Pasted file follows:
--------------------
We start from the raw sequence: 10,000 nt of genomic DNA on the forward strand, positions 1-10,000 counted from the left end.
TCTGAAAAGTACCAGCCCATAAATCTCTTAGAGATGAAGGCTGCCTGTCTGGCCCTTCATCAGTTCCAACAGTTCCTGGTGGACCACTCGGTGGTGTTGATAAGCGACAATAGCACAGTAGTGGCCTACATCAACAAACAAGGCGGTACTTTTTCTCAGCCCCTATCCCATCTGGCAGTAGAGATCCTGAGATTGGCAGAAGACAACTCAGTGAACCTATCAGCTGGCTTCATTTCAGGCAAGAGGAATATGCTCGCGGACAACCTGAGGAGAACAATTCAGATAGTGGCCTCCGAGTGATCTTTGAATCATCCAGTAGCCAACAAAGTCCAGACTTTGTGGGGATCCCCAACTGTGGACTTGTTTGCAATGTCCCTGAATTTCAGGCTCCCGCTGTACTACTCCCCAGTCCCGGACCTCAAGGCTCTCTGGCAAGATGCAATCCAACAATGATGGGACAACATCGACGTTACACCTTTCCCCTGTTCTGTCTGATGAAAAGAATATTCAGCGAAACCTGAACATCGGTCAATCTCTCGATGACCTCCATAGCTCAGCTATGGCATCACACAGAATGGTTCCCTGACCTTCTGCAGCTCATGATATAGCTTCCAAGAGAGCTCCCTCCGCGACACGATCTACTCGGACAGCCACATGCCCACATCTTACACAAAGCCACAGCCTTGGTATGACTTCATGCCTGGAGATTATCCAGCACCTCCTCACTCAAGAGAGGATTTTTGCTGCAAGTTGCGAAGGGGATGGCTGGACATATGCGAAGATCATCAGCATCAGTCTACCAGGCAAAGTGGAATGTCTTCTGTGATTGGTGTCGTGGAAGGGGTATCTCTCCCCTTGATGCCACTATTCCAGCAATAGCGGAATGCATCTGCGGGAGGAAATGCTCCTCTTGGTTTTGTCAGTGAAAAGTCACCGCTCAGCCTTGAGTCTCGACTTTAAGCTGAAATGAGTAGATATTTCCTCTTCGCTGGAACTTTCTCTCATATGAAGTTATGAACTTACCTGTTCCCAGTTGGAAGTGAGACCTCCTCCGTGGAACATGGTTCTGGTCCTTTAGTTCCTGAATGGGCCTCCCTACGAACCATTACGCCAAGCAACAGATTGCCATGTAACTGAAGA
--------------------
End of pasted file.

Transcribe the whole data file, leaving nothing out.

We start from the raw sequence: 10,000 nt of genomic DNA on the forward strand, positions 1-10,000 counted from the left end.
TCTGAAAAGTACCAGCCCATAAATCTCTTAGAGATGAAGGCTGCCTGTCTGGCCCTTCATCAGTTCCAACAGTTCCTGGTGGACCACTCGGTGGTGTTGATAAGCGACAATAGCACAGTAGTGGCCTACATCAACAAACAAGGCGGTACTTTTTCTCAGCCCCTATCCCATCTGGCAGTAGAGATCCTGAGATTGGCAGAAGACAACTCAGTGAACCTATCAGCTGGCTTCATTTCAGGCAAGAGGAATATGCTCGCGGACAACCTGAGGAGAACAATTCAGATAGTGGCCTCCGAGTGATCTTTGAATCATCCAGTAGCCAACAAAGTCCAGACTTTGTGGGGATCCCCAACTGTGGACTTGTTTGCAATGTCCCTGAATTTCAGGCTCCCGCTGTACTACTCCCCAGTCCCGGACCTCAAGGCTCTCTGGCAAGATGCAATCCAACAATGATGGGACAACATCGACGTTACACCTTTCCCCTGTTCTGTCTGATGAAAAGAATATTCAGCGAAACCTGAACATCGGTCAATCTCTCGATGACCTCCATAGCTCAGCTATGGCATCACACAGAATGGTTCCCTGACCTTCTGCAGCTCATGATATAGCTTCCAAGAGAGCTCCCTCCGCGACACGATCTACTCGGACAGCCACATGCCCACATCTTACACAAAGCCACAGCCTTGGTATGACTTCATGCCTGGAGATTATCCAGCACCTCCTCACTCAAGAGAGGATTTTTGCTGCAAGTTGCGAAGGGGATGGCTGGACATATGCGAAGATCATCAGCATCAGTCTACCAGGCAAAGTGGAATGTCTTCTGTGATTGGTGTCGTGGAAGGGGTATCTCTCCCCTTGATGCCACTATTCCAGCAATAGCGGAATGCATCTGCGGGAGGAAATGCTCCTCTTGGTTTTGTCAGTGAAAAGTCACCGCTCAGCCTTGAGTCTCGACTTTAAGCTGAAATGAGTAGATATTTCCTCTTCGCTGGAACTTTCTCTCATATGAAGTTATGAACTTACCTGTTCCCAGTTGGAAGTGAGACCTCCTCCGTGGAACATGGTTCTGGTCCTTTAGTTCCTGAATGGGCCTCCCTACGAACCATTACGCCAAGCAACAGATTGCCATGTAACTGAAGA